The 1975 fail to leave much of an impression

On April 27 at the Doug Mitchell Thunderbird Sports Centre, the English band, The 1975, performed with the openers Wolf Alice and The Japanese House for a night that fans might have found pleasing, but which left a more neutral impression on newer initiates.

The Japanese House took the stage while people were still slowly filing onto the floor and taking their seats. Their introduction was mellow and unassuming, which was a theme that carried on through the rest of their performance. The band's music stayed echoey and distant throughout, rarely hitting anything like a climax or even elevated pitch. While that is all well and good for their style, it did not make for the most exhilarating of opening acts. Not only was it difficult to hear what they were saying, but one song blurred into the next and failed to leave much of a lasting impression. At the end of their set when the band left stage, the crowd's reaction seemed to be largely indifferent.

Wolf Alice then quickly woke everyone up with a gut punch of angry alternative-rock, shredding and expletive-filled lyrics, which was a refreshing contrast to the previous act. They woke everyone up and made the audience feel like there was something to get excited about. Ellie Rowsell has a good voice and she and her bandmates looked like they were having a good time up on stage. Their presence was strong and the crowd was out of their seats, which had everyone suitably ready for The 1975 to come up right after. 

The opening song was mostly enjoyable and showed off The 1975's retro style with some guitar playing heavily reminiscent of Curtis Mayfield and the soul/funk days of the ’70s. The vibe was nice and upbeat with a saxophone addition in the second song which made the piece.

Problems emerged with the sound mixing, causing the bass to be so powerful that you could practically hear people's teeth rattling in their skulls. It also drowned out most of the vocals, turning Matthew Healy's voice into inaudible yelling, devoid of much understanding.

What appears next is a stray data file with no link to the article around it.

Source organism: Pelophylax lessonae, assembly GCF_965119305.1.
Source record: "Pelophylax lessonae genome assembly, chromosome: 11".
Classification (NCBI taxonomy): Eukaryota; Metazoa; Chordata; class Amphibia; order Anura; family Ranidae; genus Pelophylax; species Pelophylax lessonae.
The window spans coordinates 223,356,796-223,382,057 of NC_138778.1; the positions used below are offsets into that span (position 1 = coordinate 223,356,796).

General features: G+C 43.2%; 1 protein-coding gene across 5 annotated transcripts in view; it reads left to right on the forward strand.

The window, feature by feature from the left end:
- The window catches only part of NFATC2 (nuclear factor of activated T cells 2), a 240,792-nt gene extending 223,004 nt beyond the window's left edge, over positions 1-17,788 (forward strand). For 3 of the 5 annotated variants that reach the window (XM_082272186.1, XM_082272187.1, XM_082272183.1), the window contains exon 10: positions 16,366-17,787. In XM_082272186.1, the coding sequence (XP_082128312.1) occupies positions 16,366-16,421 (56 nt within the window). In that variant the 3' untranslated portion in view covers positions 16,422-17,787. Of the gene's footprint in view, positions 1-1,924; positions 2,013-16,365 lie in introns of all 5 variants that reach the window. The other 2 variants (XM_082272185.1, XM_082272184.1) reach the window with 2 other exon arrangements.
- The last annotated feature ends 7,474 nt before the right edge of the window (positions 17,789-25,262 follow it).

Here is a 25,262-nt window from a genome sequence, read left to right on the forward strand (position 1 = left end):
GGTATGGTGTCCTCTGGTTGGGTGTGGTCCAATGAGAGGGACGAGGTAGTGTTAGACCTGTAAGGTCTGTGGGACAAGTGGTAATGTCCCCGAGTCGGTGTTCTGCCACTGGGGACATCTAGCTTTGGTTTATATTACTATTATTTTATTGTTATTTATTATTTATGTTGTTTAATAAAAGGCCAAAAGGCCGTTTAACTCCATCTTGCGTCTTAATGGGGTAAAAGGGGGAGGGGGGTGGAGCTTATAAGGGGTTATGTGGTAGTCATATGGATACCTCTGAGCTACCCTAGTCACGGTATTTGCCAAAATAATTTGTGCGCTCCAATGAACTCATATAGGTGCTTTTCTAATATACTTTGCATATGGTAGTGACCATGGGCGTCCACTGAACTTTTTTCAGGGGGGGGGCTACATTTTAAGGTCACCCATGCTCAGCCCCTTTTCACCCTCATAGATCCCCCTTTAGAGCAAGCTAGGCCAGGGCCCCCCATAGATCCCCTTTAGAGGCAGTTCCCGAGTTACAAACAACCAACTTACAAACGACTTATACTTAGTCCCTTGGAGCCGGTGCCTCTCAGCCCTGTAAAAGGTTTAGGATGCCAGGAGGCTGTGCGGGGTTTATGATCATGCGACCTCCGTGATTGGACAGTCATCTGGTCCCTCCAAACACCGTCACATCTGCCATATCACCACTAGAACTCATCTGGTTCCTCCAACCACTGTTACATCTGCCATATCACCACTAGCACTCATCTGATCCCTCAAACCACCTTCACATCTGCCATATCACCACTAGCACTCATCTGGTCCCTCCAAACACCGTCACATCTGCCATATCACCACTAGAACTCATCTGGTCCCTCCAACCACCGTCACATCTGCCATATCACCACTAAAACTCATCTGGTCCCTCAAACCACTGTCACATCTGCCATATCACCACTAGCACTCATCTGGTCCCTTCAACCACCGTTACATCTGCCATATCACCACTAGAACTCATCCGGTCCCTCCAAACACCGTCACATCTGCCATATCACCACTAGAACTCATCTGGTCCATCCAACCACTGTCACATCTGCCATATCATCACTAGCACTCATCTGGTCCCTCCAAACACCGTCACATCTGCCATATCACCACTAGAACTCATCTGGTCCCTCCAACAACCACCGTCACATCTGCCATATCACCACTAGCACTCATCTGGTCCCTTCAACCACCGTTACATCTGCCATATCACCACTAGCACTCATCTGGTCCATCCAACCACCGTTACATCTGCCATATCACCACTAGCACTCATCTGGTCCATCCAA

The second problem came down to Matthew Healy himself, whose presence on stage was passive and lethargic. He was obviously going for the slightly inebriated, absent presence of some of the greats, but it mainly felt like he was phoning it in — or too drunk to project any real charisma. True, a lot of the songs were a bit too muted to keep people on their feet, but Healy was also just not engaging enough to merit great excitement. His singing was fine, but his comments between songs — which most lead singers use to engage the audience — came across as a bit sleezy and arrogant. The most interesting thing he said was to implore the audience to stop looking at their phones for five minutes, a request that seemed to go largely ignored.

The most telling moment of the night was when a stagehand came out on stage to give Healy a cigarette, also joined by a glass of wine. No doubt it was all meant to give him the appearance of someone being far too cool to care as he stumbled about the stage like Jack Sparrow, billowing out clouds of smoke. Instead, it just made Healy seem like he did not really intend to give the performance his all, which made it very hard to feel remotely enthusiastic. He was trying way too hard and it came across as the wrong kind of confident.

The effects were fine, the openers not bad and the live music of The 1975 was pretty good for their genre. However, Healy was obviously absent from the stage when he performed, which made the concert as a whole largely unremarkable and forgettable.